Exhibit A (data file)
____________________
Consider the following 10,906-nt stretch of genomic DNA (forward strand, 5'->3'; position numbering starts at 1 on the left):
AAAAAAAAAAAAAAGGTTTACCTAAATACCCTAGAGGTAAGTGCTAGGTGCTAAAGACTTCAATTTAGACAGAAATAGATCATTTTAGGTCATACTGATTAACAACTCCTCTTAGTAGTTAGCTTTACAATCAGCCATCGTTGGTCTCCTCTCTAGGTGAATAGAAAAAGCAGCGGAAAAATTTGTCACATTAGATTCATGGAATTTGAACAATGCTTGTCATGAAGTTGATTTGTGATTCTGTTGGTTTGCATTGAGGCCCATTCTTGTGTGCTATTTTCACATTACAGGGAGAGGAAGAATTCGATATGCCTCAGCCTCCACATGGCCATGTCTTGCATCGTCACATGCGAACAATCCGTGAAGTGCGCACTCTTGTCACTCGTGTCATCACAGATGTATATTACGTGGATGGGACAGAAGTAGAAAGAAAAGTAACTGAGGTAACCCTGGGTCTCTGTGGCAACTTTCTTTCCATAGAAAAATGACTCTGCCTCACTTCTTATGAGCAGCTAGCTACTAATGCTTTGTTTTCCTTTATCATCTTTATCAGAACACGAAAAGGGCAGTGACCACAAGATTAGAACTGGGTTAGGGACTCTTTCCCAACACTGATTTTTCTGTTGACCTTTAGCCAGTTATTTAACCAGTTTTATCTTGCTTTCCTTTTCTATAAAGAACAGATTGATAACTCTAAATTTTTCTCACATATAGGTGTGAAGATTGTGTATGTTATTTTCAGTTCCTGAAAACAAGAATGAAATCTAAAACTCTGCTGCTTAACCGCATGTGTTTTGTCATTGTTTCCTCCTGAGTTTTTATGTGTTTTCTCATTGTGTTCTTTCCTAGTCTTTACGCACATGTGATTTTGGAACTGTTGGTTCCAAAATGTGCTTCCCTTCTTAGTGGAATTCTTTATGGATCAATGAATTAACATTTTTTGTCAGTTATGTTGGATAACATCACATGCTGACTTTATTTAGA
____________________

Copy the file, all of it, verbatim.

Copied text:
Consider the following 10,906-nt stretch of genomic DNA (forward strand, 5'->3'; position numbering starts at 1 on the left):
AAAAAAAAAAAAAAGGTTTACCTAAATACCCTAGAGGTAAGTGCTAGGTGCTAAAGACTTCAATTTAGACAGAAATAGATCATTTTAGGTCATACTGATTAACAACTCCTCTTAGTAGTTAGCTTTACAATCAGCCATCGTTGGTCTCCTCTCTAGGTGAATAGAAAAAGCAGCGGAAAAATTTGTCACATTAGATTCATGGAATTTGAACAATGCTTGTCATGAAGTTGATTTGTGATTCTGTTGGTTTGCATTGAGGCCCATTCTTGTGTGCTATTTTCACATTACAGGGAGAGGAAGAATTCGATATGCCTCAGCCTCCACATGGCCATGTCTTGCATCGTCACATGCGAACAATCCGTGAAGTGCGCACTCTTGTCACTCGTGTCATCACAGATGTATATTACGTGGATGGGACAGAAGTAGAAAGAAAAGTAACTGAGGTAACCCTGGGTCTCTGTGGCAACTTTCTTTCCATAGAAAAATGACTCTGCCTCACTTCTTATGAGCAGCTAGCTACTAATGCTTTGTTTTCCTTTATCATCTTTATCAGAACACGAAAAGGGCAGTGACCACAAGATTAGAACTGGGTTAGGGACTCTTTCCCAACACTGATTTTTCTGTTGACCTTTAGCCAGTTATTTAACCAGTTTTATCTTGCTTTCCTTTTCTATAAAGAACAGATTGATAACTCTAAATTTTTCTCACATATAGGTGTGAAGATTGTGTATGTTATTTTCAGTTCCTGAAAACAAGAATGAAATCTAAAACTCTGCTGCTTAACCGCATGTGTTTTGTCATTGTTTCCTCCTGAGTTTTTATGTGTTTTCTCATTGTGTTCTTTCCTAGTCTTTACGCACATGTGATTTTGGAACTGTTGGTTCCAAAATGTGCTTCCCTTCTTAGTGGAATTCTTTATGGATCAATGAATTAACATTTTTTGTCAGTTATGTTGGATAACATCACATGCTGACTTTATTTAGA